As Cardinal-Patriarch, Cardinal Sarto shunned all political involvement, using what little extra time he had for social works, which were close and dear to his heart, and his strengthening of local parochial banks. However in his first pastoral letter to the Venetians, over whom he now presided, newly appointed Cardinal-Patriarch Sarto made one thing perfectly clear as to matters concerning his Holiness Leo XIII!: “There should be no questions, no subtleties, no opposing of personal rights to his rights, but only obedience.”

          On July 20, 1903, the reign of Pope Leo XIII came to an end; and the world cried! As when he was alive, this memorable Pontiff, who touched the lives of all God’s children, would not go out softly, carefully tucked away. The world mourned the passing of this beloved Pontiff. I can only relate to the reaction of the passing of our beloved Pope John Paul II. Beloved by all, his passing was a grief that surpassed borders, with Catholics and non-Catholics, Christians and non-Christians, Jews and brothers and sisters from the other varied religious beliefs saddened, because he had been truly an instrument of God in their midst.

The Pope is dead! Long live the Pope!

          God gave us a gift in Pope Leo XIII, a gentle, but strong Pope, a loving, compassionate shepherd to lead his flock. And now, standing below the Papal window, where the new Pope would greet them, his followers cried because there could never be another Pope who could step into his Papal slippers. Upon hearing the sorrowful news, the Cardinals from the four corners of the world converged on Rome to participate in the conclave where a new Pope would be elected.

          God always sends us prophets and leaders to lead us in the battle. Cardinal Sarto deeply mourned the passing of his friend and mentor, His Holiness Pope Leo XIII. But due to his selfless generosity, he had barely enough money, to make this monumental trip to Rome. Convinced he would not be chosen, he purchased a roundtrip ticket back to Venice. As Cardinal Sarto’s eyes scanned the arches leading up to St. Peter’s Basilica, and the statues of great Saints standing above them, he could not help choking up, holding back the tears. After all this is the center of the Church he so loved. His eyes traveled up to the window, where the announcement would be made, the balcony where his new Pope would greet the faithful with arms held out wide, as if embracing his children, calling them to come closer and closer, beckoning them to be part of him, and the new path he would be taking, answering, along with St. Peter before him, Jesus’ command, Feed My Lambs; Feed My sheep!

          Their Vicar, Pope Leo XIII having died, the next step was to gather the Cardinals to elect his successor. It seemed fairly certain the next Pope would be Pope Leo XIII’s secretary of state, Cardinal Mariano Rampolla. On the first ballet, Cardinal Rampolla received 24 votes; Cardinal Gotti had 17 votes and Cardinal Sarto 5 votes. On the second ballot, both Rampolla and Sarto received 5 additional votes. You did not have to be a master mathematician to figure out; it was fairly certain Rampolla was going to be elected the next Pope! However, the next day a veto arrived from Emperor Franz Joseph of Austria-Hungary turning the tide of the votes away from Rampolla towards Sarto! Many of the cardinals not only protested the interference of the Emperor, they threatened to elect Rampolla despite the veto!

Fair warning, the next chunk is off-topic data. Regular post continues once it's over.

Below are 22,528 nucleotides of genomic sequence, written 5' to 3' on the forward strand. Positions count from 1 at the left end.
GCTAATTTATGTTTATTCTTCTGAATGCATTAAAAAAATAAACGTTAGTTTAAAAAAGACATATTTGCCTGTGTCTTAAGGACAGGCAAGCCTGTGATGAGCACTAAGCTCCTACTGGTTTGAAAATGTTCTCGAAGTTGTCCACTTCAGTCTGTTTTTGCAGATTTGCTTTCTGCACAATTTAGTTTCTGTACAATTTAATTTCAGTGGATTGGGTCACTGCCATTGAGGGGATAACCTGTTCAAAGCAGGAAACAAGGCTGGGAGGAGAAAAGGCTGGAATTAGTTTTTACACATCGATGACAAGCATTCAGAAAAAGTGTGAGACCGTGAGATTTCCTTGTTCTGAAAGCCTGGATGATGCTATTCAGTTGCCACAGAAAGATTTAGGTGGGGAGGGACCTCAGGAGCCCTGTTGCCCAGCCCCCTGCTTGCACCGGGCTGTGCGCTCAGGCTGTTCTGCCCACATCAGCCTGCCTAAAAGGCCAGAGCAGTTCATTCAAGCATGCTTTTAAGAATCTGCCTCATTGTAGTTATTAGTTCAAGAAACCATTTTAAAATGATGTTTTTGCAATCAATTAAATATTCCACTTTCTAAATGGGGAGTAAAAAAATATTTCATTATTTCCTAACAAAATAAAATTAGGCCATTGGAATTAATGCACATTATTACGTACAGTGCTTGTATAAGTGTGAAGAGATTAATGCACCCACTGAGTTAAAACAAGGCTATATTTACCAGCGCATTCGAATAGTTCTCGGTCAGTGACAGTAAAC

That was not to be, as the third vote had already begun. Thus the vote had to continue. There were 2 additional votes with Rampolla having received 30 votes and Sarto 24. The following morning came and it was fairly certain it appeared the vote was leaning toward Sarto, with Rampolla having received 10 votes, Gotti 2 and Sarto 50 votes!

          Sitting within the conclave of Cardinals, Cardinal Sarto could not believe what was coming to pass! Incredulously, it appeared, with each successive ballot, votes for Cardinal Sarto grew and Cardinal Rampolla’s lessened! As the vote appeared to be coming closer and closer to electing him, Cardinal Sarto pleaded, he was neither qualified nor worthy to occupy the chair of St. Peter as the new Pope. When the announcement was decisively made, that Cardinal Sarto had received the necessary votes to be elected to fill the chair of St. Peter as the new Pope, Cardinal Sarto bowed his head and tears began to flow, as he whispered, “Fiat voluntas tua” (Thy will be done!).

          On the 4th of August, 1903, Cardinal Sarto became Pope Pius X! This was the last time a veto would be permitted to be employed by a Catholic monarch which could influence or alter the proceedings of the Papal conclave.

          That momentous day, Cardinal Sarto humbly took as his papal name Pius X out of respect for recent former Pontiffs, bearing the same name; especially Pope Pius IX, who had fought against theological liberals and for papal supremacy. On August 9, 1903, Cardinal Sarto no more, Pius X was crowned Vicar of Christ on earth, accompanied by the love and chanting of his spiritual children waiting in the piazza for their new Pope to appear on the balcony, crying: “Viva il Papa!” “Viva il Papa!”Viva!”

          The gentle boy, who had never dreamed of anything so awesome, was now Spiritual father of the whole Catholic world. But do not allow any of his modest beginnings, fool you, like the simple pectoral cross humbly fashioned of gilded medal, he wore for his coronation. For as he asserted to the shocked entourage following him, this was the one he always wore, and so he brought it with him. He was also known for minimizing the number of papal ceremonies. But, on the other hand, he did away with the custom of the pope eating alone, as he invited friends to join him.